Last night, I set my DVR (gasp!) to record The Colbert Report to my hard drive. I watched it a few hours ago and was surprised when his popular "The Word" segment featured a current Congressional debate that was the topic of one of my posts here last week: the push to raise indecency fines for television broadcasters by adding a zero to the end.
For those who haven't seen Colbert's "The Word" segment, he goes through a verbal diatribe while a graphic beside him displays one-liners that either contradict or further illustrates points that he's making. On this particular episode, he was discussing the current drive by conservative Christian "family" groups like the Parents Television Council to define what's indecent on television.
Colbert mocked how the group's encouragement of free speech and citizen voice was really nothing more than ventriloquism, as a recent drive to protest the show Without a Trace containing a scene simulating an orgy resulted in a massive numbers of form letters computer-generated by members of a group like this through their Web site.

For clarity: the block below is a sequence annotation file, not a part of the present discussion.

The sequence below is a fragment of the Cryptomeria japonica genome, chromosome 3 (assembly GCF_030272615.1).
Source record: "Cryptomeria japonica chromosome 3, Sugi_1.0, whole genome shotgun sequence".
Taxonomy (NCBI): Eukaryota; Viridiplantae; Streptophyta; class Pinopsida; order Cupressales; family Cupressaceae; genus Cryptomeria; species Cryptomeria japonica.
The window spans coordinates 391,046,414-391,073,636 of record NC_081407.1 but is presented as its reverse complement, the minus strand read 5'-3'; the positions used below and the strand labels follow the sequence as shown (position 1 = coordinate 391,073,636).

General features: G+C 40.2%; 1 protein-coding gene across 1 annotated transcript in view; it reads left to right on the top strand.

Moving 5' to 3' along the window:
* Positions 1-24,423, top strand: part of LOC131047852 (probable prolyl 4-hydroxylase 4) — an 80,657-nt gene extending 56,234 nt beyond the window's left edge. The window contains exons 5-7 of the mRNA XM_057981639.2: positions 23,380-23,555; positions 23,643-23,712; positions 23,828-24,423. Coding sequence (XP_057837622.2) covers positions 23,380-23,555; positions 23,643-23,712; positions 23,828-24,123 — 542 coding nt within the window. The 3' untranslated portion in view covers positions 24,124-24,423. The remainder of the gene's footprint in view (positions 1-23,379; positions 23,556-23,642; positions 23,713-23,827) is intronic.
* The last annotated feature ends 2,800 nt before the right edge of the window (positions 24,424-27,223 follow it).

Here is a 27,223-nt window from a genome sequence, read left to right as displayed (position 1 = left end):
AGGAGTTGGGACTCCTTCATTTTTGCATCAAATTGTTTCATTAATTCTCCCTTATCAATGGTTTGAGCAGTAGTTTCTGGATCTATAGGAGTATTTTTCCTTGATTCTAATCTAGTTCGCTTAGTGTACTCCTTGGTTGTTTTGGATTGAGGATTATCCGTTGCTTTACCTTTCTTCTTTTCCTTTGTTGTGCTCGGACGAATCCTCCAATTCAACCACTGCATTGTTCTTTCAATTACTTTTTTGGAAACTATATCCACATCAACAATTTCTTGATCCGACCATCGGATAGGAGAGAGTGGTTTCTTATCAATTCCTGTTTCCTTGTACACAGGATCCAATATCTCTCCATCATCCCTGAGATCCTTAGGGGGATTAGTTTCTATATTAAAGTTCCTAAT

Colbert's main complaint with this proposal is both that this type of encouragement of censorship is outside the purview of what our government should be doing in the first place, which I wholeheartedly agree with, but also that raising the fees will cause networks to become more and more gun shy of airing any new or potentially controversial types of programming, lest the PTC have its sensibilities offended. That's the point that I made in my blog post last week, that these initiatives could greatly hinder the autonomy of show creators and writers to create meaningful, interesting, artistic, and challenging content. In other words, censorship is hardly ever a good thing.
On Colbert's "snippet" preview of his show on The Daily Show, he spoofed product placement by bringing us his pre-show, sponsored by Coca-Cola, in which he did nothing but drink a Coke and then advertise his post-show, sponsored by Budweiser, with a huge Budweiser graphic. This coincides with the drive we've had since this blog's beginning toward understanding the difference between product placement and product integration, which I posted about a couple of weeks ago.
But, could these be coincidences? Maybe Mr. Colbert is reading this blog every night after his show airs. If so, Stephen Colbert deserves a "tip of the hat."
(By the way, if you're interested in watching this particular episode of The Colbert Report, it's available on iTunes).